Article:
Pashupatinath is regarded as the patron deity of Nepal. Revered as one of the holiest Hindu pilgrimages, the temple boasts of images of Shiva lingas along with statues, shrines, and temples dedicated to other deities in the complex. A temple dedicated to Hindu God Shiva existed at this site since 879 AD.
2. Bouddhanath Stupa:
Bouddhanath is the largest stupa in Nepal. The stupa, built in the 5th century A.D, is surrounded by one hundred and eight small niches accommodating the icons of Buddhas, Bodhisattvas and other female deities along with conjoint figures in erotic poses. However, regarding the erection of the stupa, varied and conflicting claims have been made. The stupa has become the focal point of Tibetan Buddhism in Nepal. Many of the Tibetan refugees entering Nepal in the 1950s, decided to live around Bouddhanath. So the place is the best place in the valley to observe Tibetan lifestyle.
Swoyambhunath stupa stands on a typically stylized lotus mandala base located on a lovely little hillock. There are 360 steps leading all the way to the stupa from where catching the picturesque view of the Kathmandu valley and splendid panorama of the Himalayan range becomes possible. The stupa is laden with 13 gold plated spires symbolizing 13 stages to salvation in Buddhism. According to the legends, Kathmandu valley was a lake a long time ago. Maha Manjushree, a saint from Tibet, cut the hill of the valley and drained the water making the valley ready for habitation. Men settled on the bed of the lake and called it the Kathmandu Valley. From then on, the hilltop has been revered as a holy place.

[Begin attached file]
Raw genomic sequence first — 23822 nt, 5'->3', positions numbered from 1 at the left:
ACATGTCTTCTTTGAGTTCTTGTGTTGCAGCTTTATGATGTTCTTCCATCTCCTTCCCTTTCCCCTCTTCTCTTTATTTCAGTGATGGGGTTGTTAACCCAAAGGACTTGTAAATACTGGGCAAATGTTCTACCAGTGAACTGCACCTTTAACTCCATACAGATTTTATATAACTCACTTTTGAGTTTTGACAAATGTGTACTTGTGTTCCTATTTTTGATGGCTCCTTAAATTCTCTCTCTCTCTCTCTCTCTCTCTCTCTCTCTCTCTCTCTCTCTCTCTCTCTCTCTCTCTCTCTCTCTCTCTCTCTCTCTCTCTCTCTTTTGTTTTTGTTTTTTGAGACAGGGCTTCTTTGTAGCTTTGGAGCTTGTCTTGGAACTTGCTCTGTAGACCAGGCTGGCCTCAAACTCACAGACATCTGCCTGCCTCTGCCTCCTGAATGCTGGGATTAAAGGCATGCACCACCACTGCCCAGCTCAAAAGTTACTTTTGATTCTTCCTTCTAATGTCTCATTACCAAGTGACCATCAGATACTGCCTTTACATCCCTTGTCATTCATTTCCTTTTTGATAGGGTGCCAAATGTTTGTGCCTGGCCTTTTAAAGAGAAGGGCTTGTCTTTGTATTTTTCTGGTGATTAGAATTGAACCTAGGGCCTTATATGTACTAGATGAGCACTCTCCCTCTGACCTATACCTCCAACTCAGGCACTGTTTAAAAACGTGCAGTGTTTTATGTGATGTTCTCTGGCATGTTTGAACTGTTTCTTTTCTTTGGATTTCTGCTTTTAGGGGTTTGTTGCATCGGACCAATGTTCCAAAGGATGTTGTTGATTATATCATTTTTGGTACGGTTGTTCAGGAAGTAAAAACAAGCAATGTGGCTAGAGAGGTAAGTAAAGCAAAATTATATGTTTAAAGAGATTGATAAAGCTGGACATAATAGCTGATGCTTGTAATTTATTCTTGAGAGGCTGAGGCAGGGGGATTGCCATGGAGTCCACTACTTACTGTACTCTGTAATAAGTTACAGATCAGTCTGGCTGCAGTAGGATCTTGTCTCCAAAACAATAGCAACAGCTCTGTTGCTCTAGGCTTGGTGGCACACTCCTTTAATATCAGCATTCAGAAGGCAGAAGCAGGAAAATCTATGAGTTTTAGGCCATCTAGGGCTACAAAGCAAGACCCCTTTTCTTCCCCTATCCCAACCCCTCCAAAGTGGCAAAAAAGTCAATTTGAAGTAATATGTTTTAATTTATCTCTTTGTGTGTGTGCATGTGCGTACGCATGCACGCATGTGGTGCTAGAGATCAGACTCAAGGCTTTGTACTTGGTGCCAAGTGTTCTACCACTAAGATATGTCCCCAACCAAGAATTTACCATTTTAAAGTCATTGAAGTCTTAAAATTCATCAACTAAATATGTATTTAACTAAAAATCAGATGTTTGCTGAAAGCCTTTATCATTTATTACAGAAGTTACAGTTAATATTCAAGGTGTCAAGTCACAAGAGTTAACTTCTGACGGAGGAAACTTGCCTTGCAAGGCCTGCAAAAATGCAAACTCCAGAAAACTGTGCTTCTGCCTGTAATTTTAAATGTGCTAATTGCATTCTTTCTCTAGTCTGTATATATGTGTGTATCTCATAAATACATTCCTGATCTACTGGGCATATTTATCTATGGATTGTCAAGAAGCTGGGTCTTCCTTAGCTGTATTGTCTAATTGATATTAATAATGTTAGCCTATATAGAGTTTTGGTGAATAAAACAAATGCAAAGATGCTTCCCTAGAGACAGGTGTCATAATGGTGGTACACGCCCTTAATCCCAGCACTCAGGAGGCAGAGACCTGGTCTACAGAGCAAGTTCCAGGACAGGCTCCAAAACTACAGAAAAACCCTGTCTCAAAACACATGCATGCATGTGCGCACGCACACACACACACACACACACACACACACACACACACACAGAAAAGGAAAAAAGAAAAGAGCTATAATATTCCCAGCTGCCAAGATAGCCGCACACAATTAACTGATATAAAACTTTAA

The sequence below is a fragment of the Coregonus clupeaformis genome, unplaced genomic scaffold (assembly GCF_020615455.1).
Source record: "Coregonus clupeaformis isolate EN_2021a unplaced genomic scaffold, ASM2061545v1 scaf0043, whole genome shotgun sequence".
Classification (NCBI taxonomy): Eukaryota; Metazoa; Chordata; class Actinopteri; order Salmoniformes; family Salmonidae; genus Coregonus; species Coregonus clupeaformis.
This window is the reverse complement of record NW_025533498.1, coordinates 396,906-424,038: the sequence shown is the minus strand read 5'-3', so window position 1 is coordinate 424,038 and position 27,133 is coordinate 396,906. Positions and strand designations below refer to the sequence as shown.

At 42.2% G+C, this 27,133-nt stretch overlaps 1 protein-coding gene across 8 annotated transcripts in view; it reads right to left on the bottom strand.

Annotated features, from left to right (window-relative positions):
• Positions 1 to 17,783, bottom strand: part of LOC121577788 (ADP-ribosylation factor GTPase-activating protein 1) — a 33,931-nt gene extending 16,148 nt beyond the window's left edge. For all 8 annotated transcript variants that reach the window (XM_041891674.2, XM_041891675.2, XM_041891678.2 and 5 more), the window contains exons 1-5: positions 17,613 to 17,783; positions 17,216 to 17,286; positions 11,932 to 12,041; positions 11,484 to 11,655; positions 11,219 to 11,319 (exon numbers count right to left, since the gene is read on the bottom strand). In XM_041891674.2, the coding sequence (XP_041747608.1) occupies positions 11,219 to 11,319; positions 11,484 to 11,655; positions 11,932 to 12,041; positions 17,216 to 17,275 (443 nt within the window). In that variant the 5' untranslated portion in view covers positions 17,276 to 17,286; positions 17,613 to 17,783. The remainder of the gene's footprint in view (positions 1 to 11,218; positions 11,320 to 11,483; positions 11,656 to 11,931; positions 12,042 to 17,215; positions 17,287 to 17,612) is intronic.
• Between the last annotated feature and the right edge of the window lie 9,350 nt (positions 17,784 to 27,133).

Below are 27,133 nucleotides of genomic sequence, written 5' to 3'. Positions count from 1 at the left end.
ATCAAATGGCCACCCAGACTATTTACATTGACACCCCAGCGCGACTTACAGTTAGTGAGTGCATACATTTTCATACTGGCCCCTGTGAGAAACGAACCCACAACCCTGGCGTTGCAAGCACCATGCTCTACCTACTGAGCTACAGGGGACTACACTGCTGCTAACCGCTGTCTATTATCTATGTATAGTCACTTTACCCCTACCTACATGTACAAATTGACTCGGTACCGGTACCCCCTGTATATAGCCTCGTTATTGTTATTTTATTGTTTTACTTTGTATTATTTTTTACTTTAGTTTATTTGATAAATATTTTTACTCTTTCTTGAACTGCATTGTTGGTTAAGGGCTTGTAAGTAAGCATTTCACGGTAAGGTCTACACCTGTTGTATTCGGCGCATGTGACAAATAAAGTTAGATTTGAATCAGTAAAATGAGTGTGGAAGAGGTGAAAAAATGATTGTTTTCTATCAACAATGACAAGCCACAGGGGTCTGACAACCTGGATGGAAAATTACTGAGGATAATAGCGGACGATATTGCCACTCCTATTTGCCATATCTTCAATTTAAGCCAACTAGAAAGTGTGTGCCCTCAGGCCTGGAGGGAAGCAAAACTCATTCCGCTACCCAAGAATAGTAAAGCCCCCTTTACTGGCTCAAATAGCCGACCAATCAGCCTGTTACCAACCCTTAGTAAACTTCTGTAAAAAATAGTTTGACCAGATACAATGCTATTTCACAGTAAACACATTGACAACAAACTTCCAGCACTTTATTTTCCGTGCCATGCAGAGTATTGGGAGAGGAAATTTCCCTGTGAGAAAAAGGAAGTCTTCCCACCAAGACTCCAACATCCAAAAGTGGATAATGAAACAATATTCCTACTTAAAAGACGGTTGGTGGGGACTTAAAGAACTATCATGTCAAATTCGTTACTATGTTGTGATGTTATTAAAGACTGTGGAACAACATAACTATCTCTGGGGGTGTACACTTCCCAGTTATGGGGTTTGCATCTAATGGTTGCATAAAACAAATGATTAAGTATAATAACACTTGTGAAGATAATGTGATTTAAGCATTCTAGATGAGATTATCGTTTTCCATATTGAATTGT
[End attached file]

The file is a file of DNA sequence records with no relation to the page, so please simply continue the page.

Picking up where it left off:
4. Kathmandu Durbar Square:
Kathmandu Durbar Square, known as Hanuman Dhoka Palace, is the ancient seat of the Nepalese royalty and lies in the heart of Kathmandu city. Hanuman is the god of the monkeys in Hinduism. Hanuman statue flanked by a pair of lions symbolizes strength and protection against all possible threats. One can easily be overwhelmed by the sights of seemingly uncountable monuments at the square. Kumari Ghar, the house of the Living Goddess, the ferocious Kal Bhairab, the monkey god, and hundreds of erotic carvings represent the square’s richness in artistic monuments. Wandering around the Square, visitors can observe around the temple in the pagoda architectural style, the temple of Goddess Taleju, which is opened to the public only once in a year during Dashain festival.
The third day will start from visiting some other UNESCO world heritage sites, Bhaktapur Durbar Square and Patan Durbar Square, afternoon you can enjoy at shopping and dinner will serve at Garden of Dreams.
5. Bhaktapur Durbar Square:
Bhaktapur Durbar Square is a cluster of pagodas, shikhara-style monuments, courtyards, and Buddhist shrines and monasteries. The city of devotees founded by King Ananda Dev in the 12th century has the most beautiful architectural masterpieces of the valley highlighting the ancient arts of Nepal. The Lion Gate, Golden Gate, Four Pilgrimage Sites, Stone Column, 55 Windows Palace, Vastala Temple, Yakcheswor Mahadev, Nyatpola temple at Taumadi Square are the attractions of Bhaktapur Durbar Square.
6. Patan Durbar Square:
Patan is also known as Lalitpur which means the city of fine arts. The city was founded in 3rd century AD by King Veera Dev has earned a distinction of being the home of finest crafts. Most of the monuments in the Durbar Square were built by Malla kings from the 16th to 18th century. There are many shrines, sculptures, stupas scattered in and around the square. Main Chowks (courtyards), Bhimsen Temple, Vishwa Nath Temple, Krishna Mandir, Stone Column, Jagannath Temple, Harishankar Temple, Golden Temple, and Mahaboudha are some of the main attractions to roam around the square.
The fourth day will be the final departure to Kathmandu airport according to your flight time. If your flight is late afternoon we can provide you some additional optional program. We charge some extra for additional services.